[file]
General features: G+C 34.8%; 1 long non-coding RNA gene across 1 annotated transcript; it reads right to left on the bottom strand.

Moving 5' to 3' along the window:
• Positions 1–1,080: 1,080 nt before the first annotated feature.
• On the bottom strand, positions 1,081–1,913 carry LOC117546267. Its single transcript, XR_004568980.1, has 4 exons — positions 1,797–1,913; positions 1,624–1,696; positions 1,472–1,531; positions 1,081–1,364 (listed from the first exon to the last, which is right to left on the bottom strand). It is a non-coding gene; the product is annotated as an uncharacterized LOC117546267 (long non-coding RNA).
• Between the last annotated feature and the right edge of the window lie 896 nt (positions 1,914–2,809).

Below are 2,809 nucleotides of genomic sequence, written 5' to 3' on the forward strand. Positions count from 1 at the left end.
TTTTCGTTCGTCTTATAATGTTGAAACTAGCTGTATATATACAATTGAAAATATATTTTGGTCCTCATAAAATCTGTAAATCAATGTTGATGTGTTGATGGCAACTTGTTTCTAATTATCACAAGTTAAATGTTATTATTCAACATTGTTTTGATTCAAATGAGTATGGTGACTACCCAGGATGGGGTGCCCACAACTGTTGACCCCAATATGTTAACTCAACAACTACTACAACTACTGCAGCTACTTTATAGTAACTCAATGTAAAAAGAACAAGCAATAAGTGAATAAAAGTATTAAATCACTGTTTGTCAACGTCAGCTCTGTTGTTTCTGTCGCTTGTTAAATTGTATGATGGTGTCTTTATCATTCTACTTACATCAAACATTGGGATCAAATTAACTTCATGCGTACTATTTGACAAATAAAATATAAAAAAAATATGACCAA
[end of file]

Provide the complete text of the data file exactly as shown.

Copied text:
General features: G+C 34.8%; 1 long non-coding RNA gene across 1 annotated transcript; it reads right to left on the bottom strand.

Moving 5' to 3' along the window:
• Positions 1–1,080: 1,080 nt before the first annotated feature.
• On the bottom strand, positions 1,081–1,913 carry LOC117546267. Its single transcript, XR_004568980.1, has 4 exons — positions 1,797–1,913; positions 1,624–1,696; positions 1,472–1,531; positions 1,081–1,364 (listed from the first exon to the last, which is right to left on the bottom strand). It is a non-coding gene; the product is annotated as an uncharacterized LOC117546267 (long non-coding RNA).
• Between the last annotated feature and the right edge of the window lie 896 nt (positions 1,914–2,809).

Below are 2,809 nucleotides of genomic sequence, written 5' to 3' on the forward strand. Positions count from 1 at the left end.
TTTTCGTTCGTCTTATAATGTTGAAACTAGCTGTATATATACAATTGAAAATATATTTTGGTCCTCATAAAATCTGTAAATCAATGTTGATGTGTTGATGGCAACTTGTTTCTAATTATCACAAGTTAAATGTTATTATTCAACATTGTTTTGATTCAAATGAGTATGGTGACTACCCAGGATGGGGTGCCCACAACTGTTGACCCCAATATGTTAACTCAACAACTACTACAACTACTGCAGCTACTTTATAGTAACTCAATGTAAAAAGAACAAGCAATAAGTGAATAAAAGTATTAAATCACTGTTTGTCAACGTCAGCTCTGTTGTTTCTGTCGCTTGTTAAATTGTATGATGGTGTCTTTATCATTCTACTTACATCAAACATTGGGATCAAATTAACTTCATGCGTACTATTTGACAAATAAAATATAAAAAAAATATGACCAA